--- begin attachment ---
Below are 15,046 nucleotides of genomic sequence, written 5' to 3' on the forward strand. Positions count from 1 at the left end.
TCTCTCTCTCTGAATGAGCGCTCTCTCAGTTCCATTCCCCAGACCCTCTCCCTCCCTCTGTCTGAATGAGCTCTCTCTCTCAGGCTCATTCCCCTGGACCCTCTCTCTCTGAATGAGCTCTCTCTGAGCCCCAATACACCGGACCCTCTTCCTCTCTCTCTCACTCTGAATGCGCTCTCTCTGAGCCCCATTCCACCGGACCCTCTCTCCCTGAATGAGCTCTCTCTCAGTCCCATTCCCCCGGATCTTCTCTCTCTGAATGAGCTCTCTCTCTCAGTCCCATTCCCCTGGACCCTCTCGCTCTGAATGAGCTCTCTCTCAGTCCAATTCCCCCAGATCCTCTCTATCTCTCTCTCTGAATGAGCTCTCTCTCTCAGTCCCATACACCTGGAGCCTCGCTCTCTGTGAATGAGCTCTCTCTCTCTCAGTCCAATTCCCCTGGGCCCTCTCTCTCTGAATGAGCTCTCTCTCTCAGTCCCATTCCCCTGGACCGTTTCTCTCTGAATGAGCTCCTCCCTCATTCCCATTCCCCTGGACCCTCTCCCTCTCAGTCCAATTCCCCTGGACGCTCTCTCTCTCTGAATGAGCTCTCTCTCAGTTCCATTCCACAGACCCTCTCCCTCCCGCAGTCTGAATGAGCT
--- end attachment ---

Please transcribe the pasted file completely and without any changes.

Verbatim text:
Below are 15,046 nucleotides of genomic sequence, written 5' to 3' on the forward strand. Positions count from 1 at the left end.
TCTCTCTCTCTGAATGAGCGCTCTCTCAGTTCCATTCCCCAGACCCTCTCCCTCCCTCTGTCTGAATGAGCTCTCTCTCTCAGGCTCATTCCCCTGGACCCTCTCTCTCTGAATGAGCTCTCTCTGAGCCCCAATACACCGGACCCTCTTCCTCTCTCTCTCACTCTGAATGCGCTCTCTCTGAGCCCCATTCCACCGGACCCTCTCTCCCTGAATGAGCTCTCTCTCAGTCCCATTCCCCCGGATCTTCTCTCTCTGAATGAGCTCTCTCTCTCAGTCCCATTCCCCTGGACCCTCTCGCTCTGAATGAGCTCTCTCTCAGTCCAATTCCCCCAGATCCTCTCTATCTCTCTCTCTGAATGAGCTCTCTCTCTCAGTCCCATACACCTGGAGCCTCGCTCTCTGTGAATGAGCTCTCTCTCTCTCAGTCCAATTCCCCTGGGCCCTCTCTCTCTGAATGAGCTCTCTCTCTCAGTCCCATTCCCCTGGACCGTTTCTCTCTGAATGAGCTCCTCCCTCATTCCCATTCCCCTGGACCCTCTCCCTCTCAGTCCAATTCCCCTGGACGCTCTCTCTCTCTGAATGAGCTCTCTCTCAGTTCCATTCCACAGACCCTCTCCCTCCCGCAGTCTGAATGAGCT